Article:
Akbari has her warring couple discussing their problems in taxis, cars, motorcycles — even, in one crucial scene, from one mode of transport to another. Their relationship — and as Akbari has said, key issues between men and women generally — is mapped through a series of journeys around Tehran.

For Karimi, the car is not only a metaphorical means of escape but a practical solution to showing private interior moments in a realistic manner: “Inside the home of course we never have to wear a scarf, but in films you have to show people wearing scarves inside. So I made a decision not to show interior scenes…I had to go out [to have these conversations],” the actor-turned-director told Bidoun. Karimi’s heroine, a young woman who hitches rides around Tehran one night, becomes a witness to three different men’s experiences. The film, its discussions and revelations, mainly takes place in their cars, the passing streetlights forming a rhythmic backdrop to their conversations. Negar (Hanieh Tavassoli), the subject of the film, experiences the fabric of the city but also remains an observer — as is made clear especially in the poignant last scene, as she looks down from the foothills to watch dawn rise over the city.

Still from One Night, 2005

Mani Haghighi, meanwhile, is really intent on exploring the city itself: Abadan examines the layer of subliminal memories hidden beneath Tehran’s prevailing architectural iconography. The director plays on the idea of this southern city destroyed in the Iran-Iraq war, as the other of Tehran. The character played by Dariush Asadzadeh, a senile grandfather named Amir imagines the city to be what it once was — his version is abstract, passionate, full of memories, like the bandari music in the film by Christophe Rezaii.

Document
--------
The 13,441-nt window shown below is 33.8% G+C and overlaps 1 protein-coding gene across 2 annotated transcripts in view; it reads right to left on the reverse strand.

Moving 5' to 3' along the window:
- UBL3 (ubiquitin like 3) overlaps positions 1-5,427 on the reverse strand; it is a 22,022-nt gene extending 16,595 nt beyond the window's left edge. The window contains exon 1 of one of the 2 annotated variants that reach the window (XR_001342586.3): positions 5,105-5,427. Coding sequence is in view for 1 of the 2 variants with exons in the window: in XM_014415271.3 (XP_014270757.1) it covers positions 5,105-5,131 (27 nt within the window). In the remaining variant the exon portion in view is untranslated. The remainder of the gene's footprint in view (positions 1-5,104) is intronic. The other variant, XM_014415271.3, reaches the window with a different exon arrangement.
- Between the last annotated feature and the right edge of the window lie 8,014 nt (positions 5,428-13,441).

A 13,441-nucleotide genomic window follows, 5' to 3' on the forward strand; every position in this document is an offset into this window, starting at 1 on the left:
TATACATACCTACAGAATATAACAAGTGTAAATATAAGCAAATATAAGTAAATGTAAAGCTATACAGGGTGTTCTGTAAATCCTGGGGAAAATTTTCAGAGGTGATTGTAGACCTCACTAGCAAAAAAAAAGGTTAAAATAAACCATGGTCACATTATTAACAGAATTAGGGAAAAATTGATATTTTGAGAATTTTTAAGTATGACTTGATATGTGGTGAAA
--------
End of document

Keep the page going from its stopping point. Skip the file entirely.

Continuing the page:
Haghighi uses cars, taxis and motorcycles not only as social spaces for frank talk and battles between men and women, but also as a means to explore cross-generational and class differences. As the grandfather wanders around Tehran, looking for an old friend (who has actually long since died) and attempting to travel to Abadan, his daughter, her estranged husband, his mistress and friend search the city for him, and in the process their own complex web of relationships unravels.

Haghighi doesn’t set up his public and private spaces in the traditional way. The husband’s home, barricaded like a cage, and with its noisy builders and the comings and goings of the wife and mistress, has a stalled feel to it. Meanwhile, Amir and his new pal Najmy, aged and marginalized, find one another in a park, the social space that allows for playful activity, spontaneity and time alone.

Bruno Latour’s concept of iconoclash is apt here. Iran’s urban billboards with their images of religious authority, war and martyrdom could be seen as disciplinary forces, rendering social spaces monolithic, but Haghighi’s characters work out their lives within the fabric of the city, and their diverse individual experiences define it. Ultimately, this iconoclash results in a critique of those ideologies that tends to strip these iconic representations of their temporal and human nature.

The film’s exploration of different spaces in the city culminates in a scene in Nobonyad Square, the home of the Sepah Pasdaran (Revolutionary Guards). As Amir and Najmy get closer to the Square, the standard larger-than-life posters appear and the tall buildings become more imposing. Displaced, the two old men keep moving through these spaces. They long for something more sublime — the city of Abadan.